Vagus nerve stimulation in pediatric intractable epilepsy

a Korean bicentric study.

hoonchul kang, Y. S. Hwang, D. S. Kim, HeungDong Kim

Research output: Contribution to journalArticle

Abstract

OBJECTIVE: To present our experience with vagus nerve stimulation (VNS) and to evaluate the long-term efficacy and safety of the procedure in pediatric intractable epilepsy. METHODS: This study included sixteen patients, who were implanted with a vagus nerve stimulator and could be followed up for at least more than 12 months in two epilepsy centers. Data including seizure frequency, EEG, quality of life measures and adverse events were prospectively filed over a 5-year period. RESULTS: VNS resulted in a > 50% reduction in seizure frequency in 50.0% (8/16) of children with 31.3% (5/16) of patients achieving a > 90% reduction. Additionally, enhancements in quality of life were as follows: memory in 50.0% (8/16), mood in 62.5% (10/16), behavior in 68.8% (11/16), alertness in 68.8% (11/16), achievement in 37.5% (6/16), and verbal skills in 43.8% (7/16) of the patients. Adverse events included hoarseness in two patients, dyspnea during sleep in two patients, and sialorrhea in one patient. However, these events were tolerable or could be controlled by the adjustment of output currents. In one patient, wound revision was required. CONCLUSION: Our data supports the role of VNS as an alternative therapy for pediatric intractable epilepsy.

Original languageEnglish
Pages (from-to)93-96
Number of pages4
JournalActa neurochirurgica. Supplement
Volume99
Publication statusPublished - 2006 Dec 1

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Vagus Nerve Stimulation
Pediatrics
Seizures
Quality of Life
Sialorrhea
Social Adjustment
Hoarseness
Vagus Nerve
Complementary Therapies
Drug Resistant Epilepsy
Dyspnea
Electroencephalography
Epilepsy
Sleep
Safety
Wounds and Injuries

All Science Journal Classification (ASJC) codes

  • Surgery
  • Clinical Neurology

Cite this

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abstract = "OBJECTIVE: To present our experience with vagus nerve stimulation (VNS) and to evaluate the long-term efficacy and safety of the procedure in pediatric intractable epilepsy. METHODS: This study included sixteen patients, who were implanted with a vagus nerve stimulator and could be followed up for at least more than 12 months in two epilepsy centers. Data including seizure frequency, EEG, quality of life measures and adverse events were prospectively filed over a 5-year period. RESULTS: VNS resulted in a > 50{\%} reduction in seizure frequency in 50.0{\%} (8/16) of children with 31.3{\%} (5/16) of patients achieving a > 90{\%} reduction. Additionally, enhancements in quality of life were as follows: memory in 50.0{\%} (8/16), mood in 62.5{\%} (10/16), behavior in 68.8{\%} (11/16), alertness in 68.8{\%} (11/16), achievement in 37.5{\%} (6/16), and verbal skills in 43.8{\%} (7/16) of the patients. Adverse events included hoarseness in two patients, dyspnea during sleep in two patients, and sialorrhea in one patient. However, these events were tolerable or could be controlled by the adjustment of output currents. In one patient, wound revision was required. CONCLUSION: Our data supports the role of VNS as an alternative therapy for pediatric intractable epilepsy.",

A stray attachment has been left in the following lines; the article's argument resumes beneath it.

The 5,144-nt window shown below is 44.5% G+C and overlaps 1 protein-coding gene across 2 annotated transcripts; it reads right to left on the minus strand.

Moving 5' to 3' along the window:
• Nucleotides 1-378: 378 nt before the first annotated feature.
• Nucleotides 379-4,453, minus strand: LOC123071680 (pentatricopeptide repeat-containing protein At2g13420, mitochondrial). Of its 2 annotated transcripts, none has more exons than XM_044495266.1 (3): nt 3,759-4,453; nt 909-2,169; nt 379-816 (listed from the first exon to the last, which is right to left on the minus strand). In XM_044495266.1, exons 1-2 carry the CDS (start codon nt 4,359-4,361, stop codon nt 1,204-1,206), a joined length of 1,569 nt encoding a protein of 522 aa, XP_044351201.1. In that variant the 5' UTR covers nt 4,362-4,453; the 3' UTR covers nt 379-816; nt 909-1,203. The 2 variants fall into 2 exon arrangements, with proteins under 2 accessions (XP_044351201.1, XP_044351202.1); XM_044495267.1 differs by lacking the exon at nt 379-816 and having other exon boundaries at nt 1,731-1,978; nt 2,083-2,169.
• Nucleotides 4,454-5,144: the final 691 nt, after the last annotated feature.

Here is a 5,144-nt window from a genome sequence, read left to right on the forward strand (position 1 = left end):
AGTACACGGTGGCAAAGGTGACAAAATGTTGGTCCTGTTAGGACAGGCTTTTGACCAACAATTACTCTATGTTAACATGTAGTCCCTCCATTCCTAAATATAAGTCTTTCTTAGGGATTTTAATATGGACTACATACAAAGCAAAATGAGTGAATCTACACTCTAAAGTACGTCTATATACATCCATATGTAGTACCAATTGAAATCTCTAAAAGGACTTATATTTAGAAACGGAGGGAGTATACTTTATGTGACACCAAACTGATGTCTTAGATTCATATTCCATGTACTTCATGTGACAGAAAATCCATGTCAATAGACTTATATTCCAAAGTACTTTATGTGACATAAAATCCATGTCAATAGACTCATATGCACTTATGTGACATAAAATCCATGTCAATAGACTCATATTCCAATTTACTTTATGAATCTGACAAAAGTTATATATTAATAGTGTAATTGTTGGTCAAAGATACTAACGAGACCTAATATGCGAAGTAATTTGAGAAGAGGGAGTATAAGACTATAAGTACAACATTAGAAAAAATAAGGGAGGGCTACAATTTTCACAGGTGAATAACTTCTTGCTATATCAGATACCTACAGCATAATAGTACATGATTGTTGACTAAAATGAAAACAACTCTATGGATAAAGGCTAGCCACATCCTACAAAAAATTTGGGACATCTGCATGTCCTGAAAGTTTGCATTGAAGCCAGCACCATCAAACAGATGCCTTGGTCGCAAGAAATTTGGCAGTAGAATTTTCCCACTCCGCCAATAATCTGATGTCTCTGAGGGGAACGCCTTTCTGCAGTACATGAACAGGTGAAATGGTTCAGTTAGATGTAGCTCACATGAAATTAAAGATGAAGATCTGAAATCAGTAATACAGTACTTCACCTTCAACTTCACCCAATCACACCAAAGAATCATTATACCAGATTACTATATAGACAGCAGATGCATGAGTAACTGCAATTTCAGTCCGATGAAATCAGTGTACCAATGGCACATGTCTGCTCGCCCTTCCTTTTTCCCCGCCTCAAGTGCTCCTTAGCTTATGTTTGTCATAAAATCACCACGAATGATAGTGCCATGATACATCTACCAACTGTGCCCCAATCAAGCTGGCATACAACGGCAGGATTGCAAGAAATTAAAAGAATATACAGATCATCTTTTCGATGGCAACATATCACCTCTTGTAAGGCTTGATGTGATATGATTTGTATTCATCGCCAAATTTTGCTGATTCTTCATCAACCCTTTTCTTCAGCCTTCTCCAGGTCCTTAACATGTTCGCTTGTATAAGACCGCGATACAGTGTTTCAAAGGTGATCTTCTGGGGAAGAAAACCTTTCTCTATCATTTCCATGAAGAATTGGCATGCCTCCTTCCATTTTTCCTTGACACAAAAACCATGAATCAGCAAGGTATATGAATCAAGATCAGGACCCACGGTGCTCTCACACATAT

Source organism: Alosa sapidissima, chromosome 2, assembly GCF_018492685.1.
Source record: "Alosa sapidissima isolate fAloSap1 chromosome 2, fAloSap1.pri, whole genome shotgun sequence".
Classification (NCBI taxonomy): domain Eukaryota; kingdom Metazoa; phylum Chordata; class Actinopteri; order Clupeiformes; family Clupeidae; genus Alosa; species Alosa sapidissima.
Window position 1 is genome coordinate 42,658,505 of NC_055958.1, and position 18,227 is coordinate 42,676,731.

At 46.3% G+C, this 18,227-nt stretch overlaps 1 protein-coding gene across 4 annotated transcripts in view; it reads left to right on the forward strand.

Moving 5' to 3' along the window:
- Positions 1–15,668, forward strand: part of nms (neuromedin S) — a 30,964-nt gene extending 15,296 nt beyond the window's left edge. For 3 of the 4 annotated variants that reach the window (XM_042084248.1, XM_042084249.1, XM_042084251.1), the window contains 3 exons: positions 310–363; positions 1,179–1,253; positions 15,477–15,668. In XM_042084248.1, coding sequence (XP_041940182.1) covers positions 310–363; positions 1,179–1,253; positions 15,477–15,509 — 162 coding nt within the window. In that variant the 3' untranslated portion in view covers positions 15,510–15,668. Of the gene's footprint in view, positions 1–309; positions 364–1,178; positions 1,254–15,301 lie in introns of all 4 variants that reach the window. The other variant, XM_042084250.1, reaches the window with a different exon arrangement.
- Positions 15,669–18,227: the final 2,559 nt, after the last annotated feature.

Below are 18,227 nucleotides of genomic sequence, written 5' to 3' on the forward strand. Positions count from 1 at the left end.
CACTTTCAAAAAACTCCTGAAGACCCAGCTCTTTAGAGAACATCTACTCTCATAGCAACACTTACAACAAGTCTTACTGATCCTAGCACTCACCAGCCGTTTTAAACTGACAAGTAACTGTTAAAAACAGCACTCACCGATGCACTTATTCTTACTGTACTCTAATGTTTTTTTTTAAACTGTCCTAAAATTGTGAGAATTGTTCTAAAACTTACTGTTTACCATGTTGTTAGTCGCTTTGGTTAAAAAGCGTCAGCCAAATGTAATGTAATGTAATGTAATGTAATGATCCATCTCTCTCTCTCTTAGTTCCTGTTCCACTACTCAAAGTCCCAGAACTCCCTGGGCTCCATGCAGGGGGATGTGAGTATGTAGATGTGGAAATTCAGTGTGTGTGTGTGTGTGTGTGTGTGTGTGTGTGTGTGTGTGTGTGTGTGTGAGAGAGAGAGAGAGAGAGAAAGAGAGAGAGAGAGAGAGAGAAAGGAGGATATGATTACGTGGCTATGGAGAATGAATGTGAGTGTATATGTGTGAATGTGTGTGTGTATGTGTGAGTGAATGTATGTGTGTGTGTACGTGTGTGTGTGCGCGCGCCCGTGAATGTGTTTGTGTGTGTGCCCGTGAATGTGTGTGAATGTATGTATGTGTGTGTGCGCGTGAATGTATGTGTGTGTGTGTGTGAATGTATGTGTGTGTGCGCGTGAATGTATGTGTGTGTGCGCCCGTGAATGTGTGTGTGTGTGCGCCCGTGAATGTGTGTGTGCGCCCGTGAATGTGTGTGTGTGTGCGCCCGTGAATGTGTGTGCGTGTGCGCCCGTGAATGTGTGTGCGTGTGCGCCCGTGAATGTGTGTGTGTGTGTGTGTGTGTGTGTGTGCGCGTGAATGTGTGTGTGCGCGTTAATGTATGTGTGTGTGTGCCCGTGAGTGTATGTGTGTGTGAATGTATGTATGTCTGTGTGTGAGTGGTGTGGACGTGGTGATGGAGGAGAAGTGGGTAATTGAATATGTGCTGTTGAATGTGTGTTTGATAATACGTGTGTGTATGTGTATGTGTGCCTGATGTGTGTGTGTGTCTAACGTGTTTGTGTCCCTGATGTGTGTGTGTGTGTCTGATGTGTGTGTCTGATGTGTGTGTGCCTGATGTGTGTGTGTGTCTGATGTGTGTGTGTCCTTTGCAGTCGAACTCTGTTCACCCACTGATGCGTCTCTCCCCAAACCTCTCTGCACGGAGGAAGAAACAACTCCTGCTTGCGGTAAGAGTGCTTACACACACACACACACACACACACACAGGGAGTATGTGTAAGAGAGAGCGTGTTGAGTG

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Vagus nerve stimulation in pediatric intractable epilepsy : a Korean bicentric study. / kang, hoonchul; Hwang, Y. S.; Kim, D. S.; Kim, HeungDong.

In: Acta neurochirurgica. Supplement, Vol. 99, 01.12.2006, p. 93-96.

Research output: Contribution to journalArticle

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